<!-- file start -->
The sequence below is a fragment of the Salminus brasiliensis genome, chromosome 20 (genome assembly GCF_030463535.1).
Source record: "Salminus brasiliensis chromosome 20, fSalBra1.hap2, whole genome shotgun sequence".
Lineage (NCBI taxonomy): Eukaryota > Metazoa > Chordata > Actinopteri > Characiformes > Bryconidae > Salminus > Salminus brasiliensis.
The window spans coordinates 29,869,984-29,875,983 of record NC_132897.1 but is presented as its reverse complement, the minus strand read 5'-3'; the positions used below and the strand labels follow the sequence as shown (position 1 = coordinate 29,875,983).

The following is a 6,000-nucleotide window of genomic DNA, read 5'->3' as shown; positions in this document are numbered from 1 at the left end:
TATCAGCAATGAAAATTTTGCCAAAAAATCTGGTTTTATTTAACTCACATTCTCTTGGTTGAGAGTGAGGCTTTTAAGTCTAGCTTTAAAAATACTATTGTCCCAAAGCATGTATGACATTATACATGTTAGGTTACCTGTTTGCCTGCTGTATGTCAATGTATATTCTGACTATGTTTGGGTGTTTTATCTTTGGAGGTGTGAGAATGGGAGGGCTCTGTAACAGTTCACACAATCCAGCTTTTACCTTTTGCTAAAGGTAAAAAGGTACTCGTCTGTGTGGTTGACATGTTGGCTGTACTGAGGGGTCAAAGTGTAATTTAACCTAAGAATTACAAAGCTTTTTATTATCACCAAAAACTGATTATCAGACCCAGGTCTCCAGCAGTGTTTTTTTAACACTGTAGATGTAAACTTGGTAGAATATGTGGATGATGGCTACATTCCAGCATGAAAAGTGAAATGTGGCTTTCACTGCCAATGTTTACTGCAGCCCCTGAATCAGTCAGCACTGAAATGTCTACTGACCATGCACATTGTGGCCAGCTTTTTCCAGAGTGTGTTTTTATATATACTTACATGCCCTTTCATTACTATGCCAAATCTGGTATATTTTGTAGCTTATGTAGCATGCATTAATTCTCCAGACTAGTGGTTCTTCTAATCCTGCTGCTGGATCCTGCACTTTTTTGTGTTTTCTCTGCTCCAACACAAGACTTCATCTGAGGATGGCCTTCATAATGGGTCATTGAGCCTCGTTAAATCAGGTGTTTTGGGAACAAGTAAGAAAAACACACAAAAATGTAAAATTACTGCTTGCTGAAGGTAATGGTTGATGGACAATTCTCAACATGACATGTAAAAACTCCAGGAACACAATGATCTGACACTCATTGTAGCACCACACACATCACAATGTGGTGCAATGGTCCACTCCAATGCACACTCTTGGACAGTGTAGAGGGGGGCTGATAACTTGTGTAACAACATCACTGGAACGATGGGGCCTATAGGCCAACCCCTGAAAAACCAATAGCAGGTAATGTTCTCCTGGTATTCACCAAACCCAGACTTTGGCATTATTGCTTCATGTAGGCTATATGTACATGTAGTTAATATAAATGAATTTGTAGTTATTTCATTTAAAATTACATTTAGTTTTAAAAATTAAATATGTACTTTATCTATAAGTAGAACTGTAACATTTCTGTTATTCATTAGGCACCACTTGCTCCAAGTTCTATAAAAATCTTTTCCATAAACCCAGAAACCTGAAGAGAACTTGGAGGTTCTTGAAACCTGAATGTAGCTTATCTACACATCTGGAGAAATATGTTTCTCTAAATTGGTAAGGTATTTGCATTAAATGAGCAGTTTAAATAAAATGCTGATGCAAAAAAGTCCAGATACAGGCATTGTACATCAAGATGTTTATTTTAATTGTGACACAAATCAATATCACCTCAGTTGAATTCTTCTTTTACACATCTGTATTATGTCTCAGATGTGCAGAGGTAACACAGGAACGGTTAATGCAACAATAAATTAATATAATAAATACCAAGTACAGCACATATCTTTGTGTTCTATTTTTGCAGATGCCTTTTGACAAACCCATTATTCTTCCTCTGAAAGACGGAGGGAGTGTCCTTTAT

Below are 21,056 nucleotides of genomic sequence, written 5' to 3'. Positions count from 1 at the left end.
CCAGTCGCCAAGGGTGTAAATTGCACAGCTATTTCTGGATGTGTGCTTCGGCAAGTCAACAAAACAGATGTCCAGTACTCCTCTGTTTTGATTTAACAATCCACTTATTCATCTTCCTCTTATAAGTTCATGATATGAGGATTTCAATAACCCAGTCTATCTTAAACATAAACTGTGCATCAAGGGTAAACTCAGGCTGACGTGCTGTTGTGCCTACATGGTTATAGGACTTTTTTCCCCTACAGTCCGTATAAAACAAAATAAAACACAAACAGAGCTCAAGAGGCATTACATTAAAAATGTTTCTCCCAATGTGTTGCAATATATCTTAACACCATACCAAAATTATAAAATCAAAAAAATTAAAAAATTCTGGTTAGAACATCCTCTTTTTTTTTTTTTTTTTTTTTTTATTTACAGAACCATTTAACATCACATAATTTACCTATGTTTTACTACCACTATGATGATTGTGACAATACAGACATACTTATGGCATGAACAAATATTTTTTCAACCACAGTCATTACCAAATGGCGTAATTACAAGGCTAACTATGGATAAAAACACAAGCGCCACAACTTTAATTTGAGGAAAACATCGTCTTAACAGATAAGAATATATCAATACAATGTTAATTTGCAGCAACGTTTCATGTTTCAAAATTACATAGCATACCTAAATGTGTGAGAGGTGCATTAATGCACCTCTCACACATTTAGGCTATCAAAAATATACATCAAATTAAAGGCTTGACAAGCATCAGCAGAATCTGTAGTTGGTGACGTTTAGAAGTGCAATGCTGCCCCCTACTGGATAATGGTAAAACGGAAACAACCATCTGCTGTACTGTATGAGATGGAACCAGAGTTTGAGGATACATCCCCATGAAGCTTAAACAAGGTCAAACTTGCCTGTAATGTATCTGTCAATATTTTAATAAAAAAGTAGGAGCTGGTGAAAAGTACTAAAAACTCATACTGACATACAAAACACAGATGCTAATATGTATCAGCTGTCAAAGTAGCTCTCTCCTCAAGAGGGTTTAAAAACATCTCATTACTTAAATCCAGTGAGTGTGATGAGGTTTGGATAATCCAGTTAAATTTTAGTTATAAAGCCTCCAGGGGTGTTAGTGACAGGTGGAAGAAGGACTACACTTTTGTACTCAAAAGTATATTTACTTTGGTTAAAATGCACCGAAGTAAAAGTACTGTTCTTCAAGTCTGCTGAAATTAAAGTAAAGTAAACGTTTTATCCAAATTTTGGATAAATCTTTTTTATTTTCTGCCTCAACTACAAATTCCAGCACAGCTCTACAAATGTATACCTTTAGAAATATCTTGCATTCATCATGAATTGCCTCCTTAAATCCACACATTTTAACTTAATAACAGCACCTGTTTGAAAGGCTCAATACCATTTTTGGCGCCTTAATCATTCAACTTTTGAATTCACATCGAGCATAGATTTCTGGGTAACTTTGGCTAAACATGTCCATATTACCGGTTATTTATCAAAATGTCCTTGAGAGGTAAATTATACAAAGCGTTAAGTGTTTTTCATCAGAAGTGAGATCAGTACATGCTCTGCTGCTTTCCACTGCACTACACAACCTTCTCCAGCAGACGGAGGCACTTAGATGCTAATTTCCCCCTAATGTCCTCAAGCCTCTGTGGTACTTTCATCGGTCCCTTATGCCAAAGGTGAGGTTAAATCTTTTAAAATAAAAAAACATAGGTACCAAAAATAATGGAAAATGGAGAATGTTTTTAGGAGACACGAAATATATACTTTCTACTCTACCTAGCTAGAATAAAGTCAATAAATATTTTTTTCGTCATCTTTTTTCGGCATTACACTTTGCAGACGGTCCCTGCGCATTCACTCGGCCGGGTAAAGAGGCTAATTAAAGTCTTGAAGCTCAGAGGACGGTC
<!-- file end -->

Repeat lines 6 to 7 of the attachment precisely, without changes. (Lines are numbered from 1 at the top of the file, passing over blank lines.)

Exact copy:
TATCAGCAATGAAAATTTTGCCAAAAAATCTGGTTTTATTTAACTCACATTCTCTTGGTTGAGAGTGAGGCTTTTAAGTCTAGCTTTAAAAATACTATTGTCCCAAAGCATGTATGACATTATACATGTTAGGTTACCTGTTTGCCTGCTGTATGTCAATGTATATTCTGACTATGTTTGGGTGTTTTATCTTTGGAGGTGTGAGAATGGGAGGGCTCTGTAACAGTTCACACAATCCAGCTTTTACCTTTTGCTAAAGGTAAAAAGGTACTCGTCTGTGTGGTTGACATGTTGGCTGTACTGAGGGGTCAAAGTGTAATTTAACCTAAGAATTACAAAGCTTTTTATTATCACCAAAAACTGATTATCAGACCCAGGTCTCCAGCAGTGTTTTTTTAACACTGTAGATGTAAACTTGGTAGAATATGTGGATGATGGCTACATTCCAGCATGAAAAGTGAAATGTGGCTTTCACTGCCAATGTTTACTGCAGCCCCTGAATCAGTCAGCACTGAAATGTCTACTGACCATGCACATTGTGGCCAGCTTTTTCCAGAGTGTGTTTTTATATATACTTACATGCCCTTTCATTACTATGCCAAATCTGGTATATTTTGTAGCTTATGTAGCATGCATTAATTCTCCAGACTAGTGGTTCTTCTAATCCTGCTGCTGGATCCTGCACTTTTTTGTGTTTTCTCTGCTCCAACACAAGACTTCATCTGAGGATGGCCTTCATAATGGGTCATTGAGCCTCGTTAAATCAGGTGTTTTGGGAACAAGTAAGAAAAACACACAAAAATGTAAAATTACTGCTTGCTGAAGGTAATGGTTGATGGACAATTCTCAACATGACATGTAAAAACTCCAGGAACACAATGATCTGACACTCATTGTAGCACCACACACATCACAATGTGGTGCAATGGTCCACTCCAATGCACACTCTTGGACAGTGTAGAGGGGGGCTGATAACTTGTGTAACAACATCACTGGAACGATGGGGCCTATAGGCCAACCCCTGAAAAACCAATAGCAGGTAATGTTCTCCTGGTATTCACCAAACCCAGACTTTGGCATTATTGCTTCATGTAGGCTATATGTACATGTAGTTAATATAAATGAATTTGTAGTTATTTCATTTAAAATTACATTTAGTTTTAAAAATTAAATATGTACTTTATCTATAAGTAGAACTGTAACATTTCTGTTATTCATTAGGCACCACTTGCTCCAAGTTCTATAAAAATCTTTTCCATAAACCCAGAAACCTGAAGAGAACTTGGAGGTTCTTGAAACCTGAATGTAGCTTATCTACACATCTGGAGAAATATGTTTCTCTAAATTGGTAAGGTATTTGCATTAAATGAGCAGTTTAAATAAAATGCTGATGCAAAAAAGTCCAGATACAGGCATTGTACATCAAGATGTTTATTTTAATTGTGACACAAATCAATATCACCTCAGTTGAATTCTTCTTTTACACATCTGTATTATGTCTCAGATGTGCAGAGGTAACACAGGAACGGTTAATGCAACAATAAATTAATATAATAAATACCAAGTACAGCACATATCTTTGTGTTCTATTTTTGCAGATGCCTTTTGACAAACCCATTATTCTTCCTCTGAAAGACGGAGGGAGTGTCCTTTAT

Below are 21,056 nucleotides of genomic sequence, written 5' to 3'. Positions count from 1 at the left end.